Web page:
Simultaneous Augmentation Mastopexy: A Technique for Maximum En Bloc Skin Resection Using the Inverted-T Pattern Regardless of Implant Size, Asymmetry, or Ptosis
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- Eisenberg, T. Aesth Plast Surg (2012) 36: 349. doi:10.1007/s00266-011-9796-7
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Simultaneous augmentation mastopexy for moderately to severely ptotic breasts presents the challenge of determining how much excess skin should be removed after implant placement to create symmetry and provide for maximal skin tightening without compromising tissue vascularization.
Simultaneous augmentation mastopexy involves invagination and tailor tacking of the excess skin after implant placement and then making a pattern around the tailor-tacked tissues for previsualization of the total area to be resected. This contrasts with first making a pattern for the mastopexy, resecting the skin, and then tailor tacking the tissues together. Over a 7-year period, 55 women had simultaneous augmentation mastopexy with this approach. Saline implants were placed in the subpectoral dual-plane position before the mastopexy was started. All surgeries were performed with the patient under general anesthesia, and the patients were discharged the same day. In a retrospective chart review, breast implant size, degree of preoperative asymmetry, length of procedure, and complications were recorded. The patient follow-up period ranged from 3 months to 7 years (median, 9 months).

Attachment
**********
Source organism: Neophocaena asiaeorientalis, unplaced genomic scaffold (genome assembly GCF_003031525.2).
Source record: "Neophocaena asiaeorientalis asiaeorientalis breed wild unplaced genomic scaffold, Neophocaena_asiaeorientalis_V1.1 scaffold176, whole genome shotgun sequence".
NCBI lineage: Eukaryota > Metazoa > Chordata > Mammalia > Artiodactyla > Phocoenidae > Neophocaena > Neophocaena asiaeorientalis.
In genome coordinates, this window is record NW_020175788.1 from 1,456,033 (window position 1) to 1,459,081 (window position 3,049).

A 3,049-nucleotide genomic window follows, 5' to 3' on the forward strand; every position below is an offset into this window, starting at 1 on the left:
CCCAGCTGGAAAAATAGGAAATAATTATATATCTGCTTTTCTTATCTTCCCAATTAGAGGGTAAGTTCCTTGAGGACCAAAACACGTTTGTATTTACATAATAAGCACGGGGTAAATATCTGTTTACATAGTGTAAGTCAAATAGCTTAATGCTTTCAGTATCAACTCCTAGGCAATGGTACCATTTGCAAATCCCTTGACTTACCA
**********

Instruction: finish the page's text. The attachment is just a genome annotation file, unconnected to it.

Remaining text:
Symmetric, aesthetic results were achieved for all the patients. The range of saline implants used was 375–775 ml (average, 500 ml). Of the 55 women, 15 had two different size implants measuring at least 50 ml or larger, with the greatest size disparity in a patient being 225 ml (left breast, 700 ml; right breast, 475 ml). Six of the patients (10.9%) had small areas that healed by secondary intention, occurring mostly at the inferior junction of the inverted T. Only two patients (3.6%) had recurrence of breast ptosis, and only one patient (1.8%) had a mildly hypertrophic scar. There were no incidences of hematoma, infection, rippling, malposition of the nipple–areolar complex (NAC), NAC loss, capsular contraction, implant malposition, or dissatisfaction with implant size. The bilateral augmentation/mastopexy surgery time ranged from 2 h and 29 min to 4 h and 30 min (average, 3 h and 8 min).
The described technique maximizes the amount of tissue to be resected in simultaneous augmentation mastopexy for moderately to severely ptotic breasts. Symmetry is more easily achieved with this approach regardless of the implant size used or the amount of skin to be resected. This technique minimizes the chance of tissue necrosis from devascularized skin edges. It also may shorten the inverted T scar and reduce the operative time.